Read and Write GPS coordinates with RedCorners.ExifLibrary

I recently published RedCorners.ExifLibrary, a NuGet that lets you read and write EXIF metadata in image files. This is basically a fork of the ExifLibrary project by oozcitak, with four minor changes:

  • It removes dependencies to System.Drawing, making the library work across all .net Standard 2.0 compatible runtimes, including Xamarin.iOS and Xamarin.Android.
  • It adds a conversion helper method for going back and forth between floating point or Degrees/Minutes/Seconds representations for coordinates.
  • It adds helper methods to quickly read and write GPS coordinates in the image files.
  • Everything is moved to the RedCorners.ExifLibrary namespace, in order to make it possible to use both the original library and my version of it simultaneously.

It has been tested on Xamarin.iOS, Xamarin.Android, .NET Core and .NET Framework on JPEG images.

You can get the NuGet from here: https://www.nuget.org/packages/RedCorners.ExifLibrary

Some quick examples:


using RedCorners.ExifLibrary;

// Read GPS Coordinates
var file = ImageFile.FromFile(Path);
var coords = file.GetGPSCoords();
if (coords.HasValue)
    (Latitude, Longitude) = coords.Value;

// Write GPS Coordinates
var file = ImageFile.FromFile(Path);
file.SetGPSCoords(Latitude, Longitude);
file.Save(Path);

More information on GitHub.

RestSharp returns 0 for custom ASP.NET Core middleware response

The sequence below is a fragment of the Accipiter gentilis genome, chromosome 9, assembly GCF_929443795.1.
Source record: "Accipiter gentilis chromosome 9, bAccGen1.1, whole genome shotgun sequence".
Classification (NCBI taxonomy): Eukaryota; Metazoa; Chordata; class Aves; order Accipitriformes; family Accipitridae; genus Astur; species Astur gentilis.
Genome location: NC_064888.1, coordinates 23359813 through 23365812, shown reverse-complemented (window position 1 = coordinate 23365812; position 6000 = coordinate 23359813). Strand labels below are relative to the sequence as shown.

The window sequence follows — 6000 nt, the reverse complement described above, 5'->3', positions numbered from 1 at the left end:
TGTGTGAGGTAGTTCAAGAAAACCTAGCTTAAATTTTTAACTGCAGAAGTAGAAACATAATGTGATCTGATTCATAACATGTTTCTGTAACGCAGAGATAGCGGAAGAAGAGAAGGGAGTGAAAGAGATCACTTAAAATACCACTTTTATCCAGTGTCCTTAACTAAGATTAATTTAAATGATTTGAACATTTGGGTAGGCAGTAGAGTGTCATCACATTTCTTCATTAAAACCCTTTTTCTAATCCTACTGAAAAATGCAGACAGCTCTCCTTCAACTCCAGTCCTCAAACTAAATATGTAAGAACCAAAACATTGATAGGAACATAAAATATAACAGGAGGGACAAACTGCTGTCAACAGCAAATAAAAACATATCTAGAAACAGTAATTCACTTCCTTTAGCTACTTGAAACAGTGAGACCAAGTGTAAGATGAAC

A normal behavior of RestSharp is to return StatusCode = 0 for responses that won’t go through (e.g. unreachable server). However, a tricky behavior of RestSharp is to also return 0 if the response has content, but the Content-Length is undefined.

If you are confused why your RestSharp is returning 0 while Postman and Chrome work fine, make sure you are setting the response Content-Length to the actual content length.


public async Task Invoke(HttpContext context)
{
//instead of await next(context);
var result = JsonConvert.SerializeObject(new
{
Message = "Hello, World!"
});
context.Response.ContentType = "application/json; charset=utf-8";
context.Response.StatusCode = 200;
context.Response.ContentLength = result.Length + 2;
await context.Response.WriteAsync("\r\n" + result);
await context.Response.Body.FlushAsync();
}

Change Image Format on Xamarin / C#

SkiaSharp is a Xamarin-friendly NuGet that lets you do powerful image processing and rendering tasks. You can use it to quickly resize, compress or re-encode your images (i.e. change their format). This example shows how to change a JPEG file to PNG with SkiaSharp:

using (var istream = File.OpenRead(originalPath))
    using (var skBitmap = SKBitmap.Decode(istream))
        using (var image = SKImage.FromBitmap(skBitmap))
            using (var ostream = File.OpenWrite(newPath))
                image.Encode(SKEncodedImageFormat.Png, 100)
                    .SaveTo(ostream);

Images captured by iOS show up rotated on Android